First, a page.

There's a big difference. Please don't go into this without educating yourselves on the ins and outs of running a small business. The bills still need to be paid each month, whether or not the money is coming in. As "partners" you will be the last to be paid. KWIM?

I would recommend that you first get your home kitchen legalized. You can then work on building up a clientele out of your home so that you get a feel for the amount of product you'll be selling. If that's successful expand from there. At least this way you're not putting out as much money as you would by opening a shop. In this economy, I wouldn't recommend taking on any extra debt unless you're sure the customers will be there.

ThatsHowTcakesRolls Posted 20 Feb 2009 , 9:46pm
post #9 of 11

It really does depend on your location. I pay only $600/month for my lease which sounds great but once you factor in the utilities, insurance, supplies & ingredients my overheard averages about $5000/month and I do NOT get a paycheck yet. Granted, I am able to pay my car insurance & car payment with this as well but I consider that my "paycheck".

I'm in a downtown location so I do have a lot of Walk-In traffic but not as much in the Winter - it's been really cold & icy this year so I think it's been a lot worse than in past winters. At this point - I am breaking even so I can't complain considering I have only had my shop open since August. When I was at home though - loads of money. I spent all that money to open my shop though so I am looking forward to building it back up once April/May come around and the Wedding Cake money starts coming in full force.

I really think that if the right opportunity comes along you will know and it will work out. Somehow - it always does! Good Luck to you and you should definitely follow the advice of others to crunch numbers and consider your market. And, dkelly is right - find out whether your daughter is truly realizing what it means to be a partner - you put up money to be a partner, otherwise, she's just an employee! icon_biggrin.gif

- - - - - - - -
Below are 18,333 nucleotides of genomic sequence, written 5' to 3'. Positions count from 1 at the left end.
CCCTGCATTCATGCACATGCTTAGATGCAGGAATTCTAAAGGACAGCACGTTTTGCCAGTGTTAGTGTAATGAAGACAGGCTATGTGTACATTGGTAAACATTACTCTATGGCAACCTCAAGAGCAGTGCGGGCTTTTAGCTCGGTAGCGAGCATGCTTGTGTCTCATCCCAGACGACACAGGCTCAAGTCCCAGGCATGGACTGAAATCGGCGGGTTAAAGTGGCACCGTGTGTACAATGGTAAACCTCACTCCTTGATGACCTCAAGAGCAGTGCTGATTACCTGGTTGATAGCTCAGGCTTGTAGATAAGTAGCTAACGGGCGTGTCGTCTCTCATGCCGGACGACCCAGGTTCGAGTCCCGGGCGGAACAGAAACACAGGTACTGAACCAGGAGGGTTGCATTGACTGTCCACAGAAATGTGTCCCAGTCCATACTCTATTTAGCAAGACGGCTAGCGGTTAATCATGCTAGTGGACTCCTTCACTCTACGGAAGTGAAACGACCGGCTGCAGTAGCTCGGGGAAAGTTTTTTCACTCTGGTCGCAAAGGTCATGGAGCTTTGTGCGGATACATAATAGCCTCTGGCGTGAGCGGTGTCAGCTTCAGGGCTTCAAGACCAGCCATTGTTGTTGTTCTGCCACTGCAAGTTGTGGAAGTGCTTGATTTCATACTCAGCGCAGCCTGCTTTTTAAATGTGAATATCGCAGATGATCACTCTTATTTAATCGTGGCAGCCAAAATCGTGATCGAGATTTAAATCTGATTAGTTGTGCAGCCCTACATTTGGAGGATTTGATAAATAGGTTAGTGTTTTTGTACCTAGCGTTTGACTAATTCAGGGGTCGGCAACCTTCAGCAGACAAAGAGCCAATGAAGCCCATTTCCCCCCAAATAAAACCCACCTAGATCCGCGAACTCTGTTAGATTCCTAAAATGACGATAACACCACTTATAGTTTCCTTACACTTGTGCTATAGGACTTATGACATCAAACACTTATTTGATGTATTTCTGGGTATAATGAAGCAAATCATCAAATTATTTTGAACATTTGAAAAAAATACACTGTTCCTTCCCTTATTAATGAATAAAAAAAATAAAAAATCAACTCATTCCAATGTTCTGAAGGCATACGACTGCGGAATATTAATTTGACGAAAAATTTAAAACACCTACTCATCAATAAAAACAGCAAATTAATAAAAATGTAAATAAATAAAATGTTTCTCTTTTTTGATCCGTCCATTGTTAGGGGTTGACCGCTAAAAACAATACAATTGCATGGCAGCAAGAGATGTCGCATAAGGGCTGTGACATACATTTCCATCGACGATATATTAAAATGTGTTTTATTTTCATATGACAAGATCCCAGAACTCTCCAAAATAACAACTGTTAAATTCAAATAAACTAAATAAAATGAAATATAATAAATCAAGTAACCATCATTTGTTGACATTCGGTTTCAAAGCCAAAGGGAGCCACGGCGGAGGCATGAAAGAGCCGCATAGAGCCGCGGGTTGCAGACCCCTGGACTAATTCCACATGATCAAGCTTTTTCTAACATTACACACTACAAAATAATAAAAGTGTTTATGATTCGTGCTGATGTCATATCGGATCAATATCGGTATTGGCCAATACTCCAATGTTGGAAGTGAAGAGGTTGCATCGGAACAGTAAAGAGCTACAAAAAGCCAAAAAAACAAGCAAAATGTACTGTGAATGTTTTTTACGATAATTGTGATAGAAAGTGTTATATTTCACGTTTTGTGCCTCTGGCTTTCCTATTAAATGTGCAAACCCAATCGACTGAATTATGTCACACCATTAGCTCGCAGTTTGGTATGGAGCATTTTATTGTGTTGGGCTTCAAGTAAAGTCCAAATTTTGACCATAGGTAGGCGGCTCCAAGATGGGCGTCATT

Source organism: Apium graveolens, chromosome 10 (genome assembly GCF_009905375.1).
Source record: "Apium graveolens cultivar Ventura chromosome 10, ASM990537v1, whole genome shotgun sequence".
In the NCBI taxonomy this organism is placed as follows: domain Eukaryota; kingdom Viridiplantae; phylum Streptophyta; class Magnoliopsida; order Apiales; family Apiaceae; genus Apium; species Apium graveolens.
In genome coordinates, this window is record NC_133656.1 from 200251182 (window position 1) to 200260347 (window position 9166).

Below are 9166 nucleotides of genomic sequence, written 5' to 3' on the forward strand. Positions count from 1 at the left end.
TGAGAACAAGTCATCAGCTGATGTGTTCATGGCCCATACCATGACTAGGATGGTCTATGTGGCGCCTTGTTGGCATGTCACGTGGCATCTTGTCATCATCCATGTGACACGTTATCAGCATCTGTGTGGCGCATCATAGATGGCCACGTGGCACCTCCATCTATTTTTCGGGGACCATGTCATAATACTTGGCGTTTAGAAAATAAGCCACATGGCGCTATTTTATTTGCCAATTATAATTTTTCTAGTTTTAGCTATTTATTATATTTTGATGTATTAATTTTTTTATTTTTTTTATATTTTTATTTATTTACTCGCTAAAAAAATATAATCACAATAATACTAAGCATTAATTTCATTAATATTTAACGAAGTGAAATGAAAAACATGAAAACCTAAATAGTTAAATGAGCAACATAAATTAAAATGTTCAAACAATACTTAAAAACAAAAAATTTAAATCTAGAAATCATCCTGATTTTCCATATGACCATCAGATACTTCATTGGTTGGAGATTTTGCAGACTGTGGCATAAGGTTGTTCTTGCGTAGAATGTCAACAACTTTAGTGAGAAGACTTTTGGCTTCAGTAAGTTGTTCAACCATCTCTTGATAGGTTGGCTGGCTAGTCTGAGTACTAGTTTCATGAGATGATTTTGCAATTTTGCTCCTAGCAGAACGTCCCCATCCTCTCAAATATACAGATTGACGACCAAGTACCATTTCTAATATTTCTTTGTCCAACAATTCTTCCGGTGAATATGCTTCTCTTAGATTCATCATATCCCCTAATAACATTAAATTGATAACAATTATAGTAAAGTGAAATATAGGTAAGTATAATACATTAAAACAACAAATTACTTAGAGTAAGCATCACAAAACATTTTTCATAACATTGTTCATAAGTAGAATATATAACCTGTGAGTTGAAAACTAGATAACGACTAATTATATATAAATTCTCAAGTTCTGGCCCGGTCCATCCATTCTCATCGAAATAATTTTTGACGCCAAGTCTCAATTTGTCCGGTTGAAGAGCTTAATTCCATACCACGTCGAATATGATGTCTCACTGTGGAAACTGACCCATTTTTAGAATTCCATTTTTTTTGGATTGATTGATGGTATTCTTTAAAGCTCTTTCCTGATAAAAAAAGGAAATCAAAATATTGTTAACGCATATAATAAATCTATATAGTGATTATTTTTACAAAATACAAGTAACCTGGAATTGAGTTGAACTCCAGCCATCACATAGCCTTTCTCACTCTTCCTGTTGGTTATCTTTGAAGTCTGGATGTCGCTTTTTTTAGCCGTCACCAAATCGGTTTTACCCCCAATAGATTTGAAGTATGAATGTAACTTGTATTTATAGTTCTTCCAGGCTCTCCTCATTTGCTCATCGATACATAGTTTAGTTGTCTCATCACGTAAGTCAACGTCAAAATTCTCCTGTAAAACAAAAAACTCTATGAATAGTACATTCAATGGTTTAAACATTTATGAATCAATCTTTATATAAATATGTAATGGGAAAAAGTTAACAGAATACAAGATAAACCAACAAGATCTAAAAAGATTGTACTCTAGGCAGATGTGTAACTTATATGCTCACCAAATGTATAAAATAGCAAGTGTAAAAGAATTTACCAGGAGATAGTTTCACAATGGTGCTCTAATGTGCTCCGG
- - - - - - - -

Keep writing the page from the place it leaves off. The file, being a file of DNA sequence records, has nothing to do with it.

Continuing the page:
Tammi

lhayes1976 Posted 20 Feb 2009 , 10:37pm
post #10 of 11

I'm definitely going to get my home based kitchen legalized first. I'm anxious to see what happens when I can actually advertise. My plan is to sell cupcakes at the local famer's markets this summer. There is already a girl that sells at one of the markets, and she usually sells out before the end of the day. We have several markets that run April-Oct.

My ultimate plan is to have a "cupcake truck/van" that will travel to corporate events, parties, etc. I have already registered two domain names,(Go-go Cupcakes and Cupcakes-A-Go-Go). They are just parked right now. Just dreaming big for right now.

Getting my basement kitchen finished is my first priority.

drowsyrn Posted 21 Feb 2009 , 5:15pm
post #11 of 11

I keep in close contact with the tax commission person in my county. She told me once I made over a $400 dollar profit in a month, I have to start paying myself and claiming it. She also told me if my son (your children) was under 18, he can work for free. Check with your county tax commissioner.